A group of Italian film and TV actors assembled under the Artisti 7607 association has taken Netflix to court in order to increase the royalties given to performers from the 0.03 percent offered by Netflix to 0.4 percent of the streamer’s revenue. The verdict will be a test case for all the streamers operating in Italy. This takes into consideration that all streamers, except Netflix, will be reducing production investments in Italy (more on the subject below), and that international producers pay Italian artists 30 percent more than domestic ones.

In order to better understand the issues, VideoAge interviewed Cinzia Mascoli, president of the 3,150-member association, which includes both actors and dubbers.

The name “Artisti 7607” derives from June 7, 2007 (7/6/07), the birth date of the European Social Statute for the purpose of determining forms of protection for artists. According to Mascoli, “Artisti 7607 is financed from the fees collected for the Italian performers’ rights from various outlets. From those fees, Artisti 7607 deducts the costs of running the association,” she said.

“Since 2013,” Mascoli continued, “as the agency in Italy that collects and distributes the proceeds of the video/cinematographic sector, Artisti 7607 has established itself as an alternative to the 30-year-old malfunctioning market historically dominated by IMAIE [the Agency for rights collection and artists’ tutelage], a former monopoly that was shut down by the Italian authorities in 2009.”

Cristiana Tomei from IMAIE’s press office sent the following statement from Nuovo IMAIE’s president Andrea Miccichè:

“The old IMAIE managed the audiovisual monopoly of rights [collection] from 1998 to 2009, when it ceased to operate because it was placed in liquidation. Nuovo [New] IMAIE came into existence in 2010 and is managed by the artists who serve on its governing bodies. The monopoly of the Nuovo IMAIE came to an end in 2012, and since then Nuovo IMAIE has been in competition with other entities, including Artisti 7607.”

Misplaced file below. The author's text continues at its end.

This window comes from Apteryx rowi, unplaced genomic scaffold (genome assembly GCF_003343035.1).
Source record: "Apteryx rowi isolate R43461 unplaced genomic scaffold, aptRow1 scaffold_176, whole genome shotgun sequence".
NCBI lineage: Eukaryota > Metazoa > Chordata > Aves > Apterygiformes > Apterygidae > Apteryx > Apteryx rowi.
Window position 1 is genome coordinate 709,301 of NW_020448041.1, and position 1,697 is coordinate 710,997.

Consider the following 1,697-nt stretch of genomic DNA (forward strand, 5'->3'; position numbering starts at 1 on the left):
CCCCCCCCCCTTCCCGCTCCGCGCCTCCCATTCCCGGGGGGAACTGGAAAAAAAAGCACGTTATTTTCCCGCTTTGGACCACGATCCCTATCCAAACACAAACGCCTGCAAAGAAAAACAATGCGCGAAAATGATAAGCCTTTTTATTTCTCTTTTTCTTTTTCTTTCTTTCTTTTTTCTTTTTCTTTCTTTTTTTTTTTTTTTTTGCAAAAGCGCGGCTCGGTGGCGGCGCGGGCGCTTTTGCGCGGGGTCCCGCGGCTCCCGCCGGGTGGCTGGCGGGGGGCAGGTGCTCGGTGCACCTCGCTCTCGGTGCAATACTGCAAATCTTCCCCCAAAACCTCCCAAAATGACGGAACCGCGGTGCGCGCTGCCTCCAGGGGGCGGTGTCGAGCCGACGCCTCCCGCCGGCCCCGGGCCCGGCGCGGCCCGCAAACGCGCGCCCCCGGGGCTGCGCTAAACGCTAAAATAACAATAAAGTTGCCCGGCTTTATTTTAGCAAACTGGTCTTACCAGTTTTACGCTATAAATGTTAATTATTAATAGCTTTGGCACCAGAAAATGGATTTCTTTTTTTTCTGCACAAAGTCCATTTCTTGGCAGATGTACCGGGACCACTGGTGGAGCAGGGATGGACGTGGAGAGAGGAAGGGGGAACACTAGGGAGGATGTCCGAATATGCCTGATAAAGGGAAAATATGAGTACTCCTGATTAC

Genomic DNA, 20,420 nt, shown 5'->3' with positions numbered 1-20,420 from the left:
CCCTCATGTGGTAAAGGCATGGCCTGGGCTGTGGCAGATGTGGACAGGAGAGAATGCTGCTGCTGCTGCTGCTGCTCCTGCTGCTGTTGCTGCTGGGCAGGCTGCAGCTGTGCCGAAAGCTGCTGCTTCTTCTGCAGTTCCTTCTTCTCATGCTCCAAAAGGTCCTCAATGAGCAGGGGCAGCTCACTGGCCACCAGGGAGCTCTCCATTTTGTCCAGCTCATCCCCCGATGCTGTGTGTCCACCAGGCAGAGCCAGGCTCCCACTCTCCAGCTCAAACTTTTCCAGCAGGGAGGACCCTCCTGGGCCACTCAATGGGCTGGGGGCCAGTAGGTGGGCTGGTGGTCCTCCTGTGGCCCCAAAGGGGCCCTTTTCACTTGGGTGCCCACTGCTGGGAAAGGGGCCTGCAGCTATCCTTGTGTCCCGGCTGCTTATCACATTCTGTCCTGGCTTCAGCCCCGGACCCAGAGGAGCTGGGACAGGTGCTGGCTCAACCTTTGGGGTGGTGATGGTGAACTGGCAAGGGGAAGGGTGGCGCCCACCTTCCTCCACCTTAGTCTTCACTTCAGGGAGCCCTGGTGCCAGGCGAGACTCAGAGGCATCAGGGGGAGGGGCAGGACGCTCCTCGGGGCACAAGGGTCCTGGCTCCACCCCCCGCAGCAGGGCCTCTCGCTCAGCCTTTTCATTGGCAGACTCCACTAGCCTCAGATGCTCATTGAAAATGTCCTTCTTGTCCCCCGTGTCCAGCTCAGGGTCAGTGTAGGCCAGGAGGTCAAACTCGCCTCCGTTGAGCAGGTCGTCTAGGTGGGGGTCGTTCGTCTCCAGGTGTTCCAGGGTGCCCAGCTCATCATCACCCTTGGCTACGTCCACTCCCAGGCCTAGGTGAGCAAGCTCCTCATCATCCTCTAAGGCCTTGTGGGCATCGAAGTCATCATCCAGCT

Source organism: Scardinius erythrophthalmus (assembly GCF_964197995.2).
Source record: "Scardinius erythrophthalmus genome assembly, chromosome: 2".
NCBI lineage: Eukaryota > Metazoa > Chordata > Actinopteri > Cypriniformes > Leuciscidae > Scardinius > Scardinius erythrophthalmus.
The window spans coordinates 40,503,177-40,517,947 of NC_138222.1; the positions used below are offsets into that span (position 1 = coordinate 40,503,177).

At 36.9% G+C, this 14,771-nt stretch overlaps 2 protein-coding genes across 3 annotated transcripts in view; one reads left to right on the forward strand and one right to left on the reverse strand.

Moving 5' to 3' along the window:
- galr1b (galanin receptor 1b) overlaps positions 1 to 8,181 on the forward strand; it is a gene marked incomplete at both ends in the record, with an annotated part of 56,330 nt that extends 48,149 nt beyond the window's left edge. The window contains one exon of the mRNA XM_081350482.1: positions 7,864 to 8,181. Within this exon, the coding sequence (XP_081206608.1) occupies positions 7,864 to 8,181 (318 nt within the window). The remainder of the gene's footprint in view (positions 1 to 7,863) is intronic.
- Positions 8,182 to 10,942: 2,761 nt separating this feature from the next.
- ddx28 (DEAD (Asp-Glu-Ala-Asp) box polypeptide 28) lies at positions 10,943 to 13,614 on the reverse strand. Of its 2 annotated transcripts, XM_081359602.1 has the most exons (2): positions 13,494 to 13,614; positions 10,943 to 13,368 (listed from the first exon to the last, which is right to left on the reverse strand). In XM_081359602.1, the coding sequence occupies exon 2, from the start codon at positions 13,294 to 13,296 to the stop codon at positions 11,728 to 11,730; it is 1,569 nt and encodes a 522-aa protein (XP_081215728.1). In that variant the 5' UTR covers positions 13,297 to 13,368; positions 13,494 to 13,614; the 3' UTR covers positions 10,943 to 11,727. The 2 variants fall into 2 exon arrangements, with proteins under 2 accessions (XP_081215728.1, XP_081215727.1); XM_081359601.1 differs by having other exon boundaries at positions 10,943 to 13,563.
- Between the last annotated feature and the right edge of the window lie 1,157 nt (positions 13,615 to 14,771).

An additional collective management organization, SIAE (the Italian Society of Authors and Publishers) manages the copyrights owed to authors. (Artisti 7607 manages royalties related to copyrights owed to performers.)

VideoAge asked Mascoli how her agency determines streamers’ revenue for Italian content. “The European Copyright Directive,” she said, “has stated that the remuneration to artists must be ‘adequate and proportionate’ to the revenues, and that the same platforms must provide the collective management organizations (such as Artisti 7607) with the general revenues and data on the exploitation of the works (views/transactions/subscriptions). This data is the basis upon which Artisti 7607 applies its reference rate and claims the compensation to which it is entitled.”

Artisti 7607 then “distributes the fee collected according to a chart that takes into consideration the type of works used and the presence of primary and supporting artists.”

About the state of Italian original productions, it has been reported that investments from streaming platforms would be reduced to 150 million euro (U.S.$161 million) from the expected 250 million euro per year. In addition, tax credits will be lower, reaching 400 million euro (U.S.$429 million) in 2024 compared to 746 million euro in 2023. Italy’s main domestic production entity remains the Italian public broadcaster, RAI, which will continue to invest 180 million euro a year in TV drama and 80 million euro in films.

Audio Version (a DV Works service)

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